deformation processing. Deformation processing exploits the ability of steel to flow plastically 
without altering the other properties. The required forces are often very high. Cast ingots, slabs, 
blooms and billets are reduced in size and converted into plates, sheets, rods and others. These 
forms experience further deformation to produce the desired products formed by processes such as 
forging, extrusion and other sheet metal forming. The deformation may be bulk flow in three 
dimensions, simple shearing, simple bending, or any combination of these and other processes. The 
stresses could either be tensile or compressive or shear or combination of them. In this connection 
the steel chemistry and cleanliness are important factors for deformation processing. 
In the following, some aspect of deformation processing is discussed. This is given to appreciate the 
efforts of steelmakers in producing quality steels. The readers should also understand the reverse 
engineering approach and to appreciate the steelmaking. Deformation processing can be carried out 
either under hot or cold condition. In the following general features of hot and cold working are 
described. Details can be obtained in any text book on deformation processing. 
 
Hot working 
It is plastic deformation of metals above their recrystallization temperatures. Hot working of steel 
requires to heat steel near 1000
o
C for plastic deformation. Hot working of steel involves the 
deformation of fcc austenite. 
? Hot working does not produce strain hardening. Hence no increase in either yield strength or 
hardness occurs. In addition yield strength decreases as temperature increases and the 
ductility improves. 
? Hot working can be used to drastically alter the shape of metals without fear of fracture and 
excessively high forces. 
? Elevated temperatures promote diffusion that can remove chemical inhomogeneties; pores 
can be welded or reduced in size during deformation.  
? The dendritic grain structure, small gas cavities and shrinkage porosity formed during 
solidification in large sections can be modified by hot working to produce a fine, randomly 
oriented, spherical-shaped grain structure which results in a net increase in strength, 
ductility and toughness. 
? Hot working results in reorientation of inclusions or impurity particles in the metal with the 
result that an impurity originally oriented so as to aid crack movement through the metal 
can be reoriented into a “crack arrestor” configuration. 
 
The various hot working processes are rolling, extrusion, forging, hot drawing etc. 
 
Cold working   
Cold working is plastic deformation of metals below the recrystallization temperature and is 
generally performed at room temperature. Some advantages are: 
• No heating is required 
• Better surface finish and superior dimensional control are achieved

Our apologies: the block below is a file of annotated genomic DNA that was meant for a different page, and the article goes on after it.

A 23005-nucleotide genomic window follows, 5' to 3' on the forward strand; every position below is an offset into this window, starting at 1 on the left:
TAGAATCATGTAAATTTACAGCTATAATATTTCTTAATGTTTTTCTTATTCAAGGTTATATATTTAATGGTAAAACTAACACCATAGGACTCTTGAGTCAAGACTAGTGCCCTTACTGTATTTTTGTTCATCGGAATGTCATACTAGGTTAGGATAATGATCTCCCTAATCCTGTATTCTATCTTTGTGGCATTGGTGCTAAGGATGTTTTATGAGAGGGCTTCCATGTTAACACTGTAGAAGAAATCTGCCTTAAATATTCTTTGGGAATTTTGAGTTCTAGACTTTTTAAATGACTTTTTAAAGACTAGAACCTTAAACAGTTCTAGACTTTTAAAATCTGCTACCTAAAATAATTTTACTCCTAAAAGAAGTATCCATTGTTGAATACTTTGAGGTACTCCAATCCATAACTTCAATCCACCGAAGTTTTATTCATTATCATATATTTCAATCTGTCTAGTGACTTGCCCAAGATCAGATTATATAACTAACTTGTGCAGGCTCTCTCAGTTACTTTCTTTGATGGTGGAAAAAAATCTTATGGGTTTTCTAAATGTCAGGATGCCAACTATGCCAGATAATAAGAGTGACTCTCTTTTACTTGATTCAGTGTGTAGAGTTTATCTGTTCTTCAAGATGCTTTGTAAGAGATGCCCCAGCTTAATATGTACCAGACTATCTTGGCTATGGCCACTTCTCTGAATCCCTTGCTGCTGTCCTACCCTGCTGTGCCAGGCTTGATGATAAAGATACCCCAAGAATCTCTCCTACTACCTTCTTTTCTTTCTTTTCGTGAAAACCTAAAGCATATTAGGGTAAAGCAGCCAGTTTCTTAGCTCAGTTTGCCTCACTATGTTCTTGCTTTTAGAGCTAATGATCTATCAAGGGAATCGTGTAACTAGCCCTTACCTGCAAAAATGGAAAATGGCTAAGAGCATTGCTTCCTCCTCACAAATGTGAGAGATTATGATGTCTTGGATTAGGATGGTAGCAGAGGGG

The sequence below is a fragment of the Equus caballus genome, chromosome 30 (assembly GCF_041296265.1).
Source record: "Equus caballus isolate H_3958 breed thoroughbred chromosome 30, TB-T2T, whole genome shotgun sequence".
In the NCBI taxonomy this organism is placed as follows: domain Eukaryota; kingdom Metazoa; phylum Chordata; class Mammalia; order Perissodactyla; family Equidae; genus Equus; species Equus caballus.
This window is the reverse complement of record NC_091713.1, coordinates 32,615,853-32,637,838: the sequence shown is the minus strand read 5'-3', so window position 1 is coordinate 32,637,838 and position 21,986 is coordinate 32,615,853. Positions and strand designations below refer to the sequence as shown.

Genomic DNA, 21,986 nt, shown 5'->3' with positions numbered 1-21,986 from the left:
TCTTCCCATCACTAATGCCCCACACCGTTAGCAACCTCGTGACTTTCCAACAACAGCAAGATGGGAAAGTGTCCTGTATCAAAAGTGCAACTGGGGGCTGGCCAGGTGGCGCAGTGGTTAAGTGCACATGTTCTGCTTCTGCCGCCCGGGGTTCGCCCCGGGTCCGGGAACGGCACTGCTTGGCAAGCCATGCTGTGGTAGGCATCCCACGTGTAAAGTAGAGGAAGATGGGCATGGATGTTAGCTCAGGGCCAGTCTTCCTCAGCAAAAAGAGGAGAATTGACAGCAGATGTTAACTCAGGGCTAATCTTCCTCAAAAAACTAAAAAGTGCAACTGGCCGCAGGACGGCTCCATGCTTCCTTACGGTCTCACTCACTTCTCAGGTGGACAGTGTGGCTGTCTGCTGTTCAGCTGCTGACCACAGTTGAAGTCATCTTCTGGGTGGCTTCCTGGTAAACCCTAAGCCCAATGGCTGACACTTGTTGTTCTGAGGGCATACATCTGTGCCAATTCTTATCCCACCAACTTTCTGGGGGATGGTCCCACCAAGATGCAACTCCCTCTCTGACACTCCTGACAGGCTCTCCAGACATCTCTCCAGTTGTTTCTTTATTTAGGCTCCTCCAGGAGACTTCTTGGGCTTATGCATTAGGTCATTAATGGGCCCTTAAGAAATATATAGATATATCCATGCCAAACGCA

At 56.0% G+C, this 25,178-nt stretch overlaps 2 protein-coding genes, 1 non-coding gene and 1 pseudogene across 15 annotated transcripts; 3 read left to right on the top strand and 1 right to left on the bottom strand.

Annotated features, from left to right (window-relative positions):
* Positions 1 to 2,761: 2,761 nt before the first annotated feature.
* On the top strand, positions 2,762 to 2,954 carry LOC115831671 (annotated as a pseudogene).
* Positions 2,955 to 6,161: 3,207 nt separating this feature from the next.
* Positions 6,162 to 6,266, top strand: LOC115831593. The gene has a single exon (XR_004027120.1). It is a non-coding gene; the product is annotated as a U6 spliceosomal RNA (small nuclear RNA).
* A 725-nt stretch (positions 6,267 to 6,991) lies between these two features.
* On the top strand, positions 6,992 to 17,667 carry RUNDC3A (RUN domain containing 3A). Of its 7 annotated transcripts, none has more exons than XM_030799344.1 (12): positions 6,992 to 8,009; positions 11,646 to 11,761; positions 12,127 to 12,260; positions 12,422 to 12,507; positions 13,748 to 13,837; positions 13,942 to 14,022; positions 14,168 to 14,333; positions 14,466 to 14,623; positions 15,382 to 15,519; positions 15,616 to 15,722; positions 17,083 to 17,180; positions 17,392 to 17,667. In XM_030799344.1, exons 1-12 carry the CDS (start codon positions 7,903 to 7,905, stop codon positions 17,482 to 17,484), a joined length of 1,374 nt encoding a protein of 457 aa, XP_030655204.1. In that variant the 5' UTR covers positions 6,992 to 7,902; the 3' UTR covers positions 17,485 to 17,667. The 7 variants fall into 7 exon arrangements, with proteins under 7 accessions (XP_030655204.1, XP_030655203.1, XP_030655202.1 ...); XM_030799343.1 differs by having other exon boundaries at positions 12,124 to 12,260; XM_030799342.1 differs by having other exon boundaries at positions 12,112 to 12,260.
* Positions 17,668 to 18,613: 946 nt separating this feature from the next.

• Strength, fatigue, and wear properties are improved 
• Directional properties can be imparted 
 
Disadvantages: 
• Heavier forces are required 
• Strain hardening occurs (may require intermediate annealing treatment to relieve internal 
stresses) 
• Residual stresses may be produced 
For cold working, the ductility and the yield point stress of steel are important. The effect of ductility 
is shown below: 
 
Figure37.1: Stress strain diagram for low carbon and high carbon steel to understand the 
suitability of steel for cold working 
 
In figure 37.1 variation of stress with strain is shown for (A) low carbon steel and (B) high carbon 
steel. Permanent deformation can not occur until strain is greater than X
1
. At the other extreme if 
steel is strained to X
4
, the metal will fracture. From coldworking point of view the following is 
important: 
? The magnitude of yield stress, which indicates the force required to initiate the permanent 
deformation and  
? The extent of region of strain that is 0 to X
4
 which determines the extent of plastic 
deformation 
If considerable deformation is required then the tensile properties of steel should be that depicted 
in figure 37.1A. Greater ductility would be available in the material and less force would be required 
to initiate and continue the deformation. 
 High carbon steel  which shows stress strain behaviour like  figure 37.1B is not suitable for cold 
deformation but may be suitable for shearing operations 
Cold working properties are also affected by the grain size and must be controlled during 
solidification of steel. Too large and too small grain size have undesirable effects. 
Springback  
Springback is also present in cold working operations. In the elastic region, the strained material 
returns to its original size and shape. But removal of load in the plastic region, decreases the strain 
from x
3
 to x
2
 as shown in the figure 37.1 for metal A i. The decrease in strain, x
3
 - x
2
 is elastic 
springback. 
Thus, in cold working the deformation must be carried out beyond the desired point by an amount 
equal to the springback. 
The various cold working processes are squeezing, bending, shearing and drawing 
 
Annealing 
Plastic deformation of polycrystalline material in cold working produces microstructural and 
property changes that include (a) change in grain shape, (b) strain hardening, (c) increase in 
dislocation density. 
Appropriate heat treatment such as annealing reverts back to the pre-cold worked states. The 
purpose of annealing may involve one or more of the following aims: 
? To soften the steel and to improve machinability 
Page 4


Lecture 37: Deformation Processing 
Contents 
Introduction 
Hot working 
Cold working 
Spring back phenomenon 
Annealing 
Key words: Hot working, cold working, annealing 
 
Introduction 
The ultimate goal of a manufacturing engineer is to produce steel components with required 
geometrical shape and structurally optimized for a given application. One of the method is the 
deformation processing. Deformation processing exploits the ability of steel to flow plastically 
without altering the other properties. The required forces are often very high. Cast ingots, slabs, 
blooms and billets are reduced in size and converted into plates, sheets, rods and others. These